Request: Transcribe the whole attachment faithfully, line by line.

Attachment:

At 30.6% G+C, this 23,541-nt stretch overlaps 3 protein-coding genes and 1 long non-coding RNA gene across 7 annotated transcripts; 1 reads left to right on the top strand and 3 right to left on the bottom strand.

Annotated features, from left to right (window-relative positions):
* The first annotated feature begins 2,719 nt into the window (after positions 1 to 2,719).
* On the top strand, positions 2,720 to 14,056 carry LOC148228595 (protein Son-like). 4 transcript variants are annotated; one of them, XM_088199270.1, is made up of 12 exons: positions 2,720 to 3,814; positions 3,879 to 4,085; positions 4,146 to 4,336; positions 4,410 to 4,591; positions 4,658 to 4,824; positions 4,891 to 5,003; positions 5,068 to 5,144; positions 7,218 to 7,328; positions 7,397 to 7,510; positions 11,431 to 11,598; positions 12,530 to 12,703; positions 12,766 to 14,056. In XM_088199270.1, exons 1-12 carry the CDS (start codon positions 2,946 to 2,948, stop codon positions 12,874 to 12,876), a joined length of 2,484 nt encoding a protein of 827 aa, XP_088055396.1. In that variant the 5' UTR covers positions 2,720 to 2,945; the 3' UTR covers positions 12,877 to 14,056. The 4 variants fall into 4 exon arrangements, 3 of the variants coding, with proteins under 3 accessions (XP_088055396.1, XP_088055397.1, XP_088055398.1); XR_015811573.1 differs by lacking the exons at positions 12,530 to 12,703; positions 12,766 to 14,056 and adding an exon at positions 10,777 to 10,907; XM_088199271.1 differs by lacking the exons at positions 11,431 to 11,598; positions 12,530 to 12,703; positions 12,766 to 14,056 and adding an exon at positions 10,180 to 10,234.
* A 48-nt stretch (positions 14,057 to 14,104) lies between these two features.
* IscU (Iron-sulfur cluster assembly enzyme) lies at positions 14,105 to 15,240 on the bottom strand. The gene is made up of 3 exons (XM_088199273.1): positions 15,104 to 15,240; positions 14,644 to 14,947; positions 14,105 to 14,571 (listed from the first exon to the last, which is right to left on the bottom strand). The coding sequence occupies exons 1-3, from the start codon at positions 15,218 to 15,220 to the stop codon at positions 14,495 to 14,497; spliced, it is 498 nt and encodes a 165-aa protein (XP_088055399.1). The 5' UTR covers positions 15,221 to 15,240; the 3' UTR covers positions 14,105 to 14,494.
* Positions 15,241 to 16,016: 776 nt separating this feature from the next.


At 30.6% G+C, this 23,541-nt stretch overlaps 3 protein-coding genes and 1 long non-coding RNA gene across 7 annotated transcripts; 1 reads left to right on the top strand and 3 right to left on the bottom strand.

Annotated features, from left to right (window-relative positions):
* The first annotated feature begins 2,719 nt into the window (after positions 1 to 2,719).
* On the top strand, positions 2,720 to 14,056 carry LOC148228595 (protein Son-like). 4 transcript variants are annotated; one of them, XM_088199270.1, is made up of 12 exons: positions 2,720 to 3,814; positions 3,879 to 4,085; positions 4,146 to 4,336; positions 4,410 to 4,591; positions 4,658 to 4,824; positions 4,891 to 5,003; positions 5,068 to 5,144; positions 7,218 to 7,328; positions 7,397 to 7,510; positions 11,431 to 11,598; positions 12,530 to 12,703; positions 12,766 to 14,056. In XM_088199270.1, exons 1-12 carry the CDS (start codon positions 2,946 to 2,948, stop codon positions 12,874 to 12,876), a joined length of 2,484 nt encoding a protein of 827 aa, XP_088055396.1. In that variant the 5' UTR covers positions 2,720 to 2,945; the 3' UTR covers positions 12,877 to 14,056. The 4 variants fall into 4 exon arrangements, 3 of the variants coding, with proteins under 3 accessions (XP_088055396.1, XP_088055397.1, XP_088055398.1); XR_015811573.1 differs by lacking the exons at positions 12,530 to 12,703; positions 12,766 to 14,056 and adding an exon at positions 10,777 to 10,907; XM_088199271.1 differs by lacking the exons at positions 11,431 to 11,598; positions 12,530 to 12,703; positions 12,766 to 14,056 and adding an exon at positions 10,180 to 10,234.
* A 48-nt stretch (positions 14,057 to 14,104) lies between these two features.
* IscU (Iron-sulfur cluster assembly enzyme) lies at positions 14,105 to 15,240 on the bottom strand. The gene is made up of 3 exons (XM_088199273.1): positions 15,104 to 15,240; positions 14,644 to 14,947; positions 14,105 to 14,571 (listed from the first exon to the last, which is right to left on the bottom strand). The coding sequence occupies exons 1-3, from the start codon at positions 15,218 to 15,220 to the stop codon at positions 14,495 to 14,497; spliced, it is 498 nt and encodes a 165-aa protein (XP_088055399.1). The 5' UTR covers positions 15,221 to 15,240; the 3' UTR covers positions 14,105 to 14,494.
* Positions 15,241 to 16,016: 776 nt separating this feature from the next.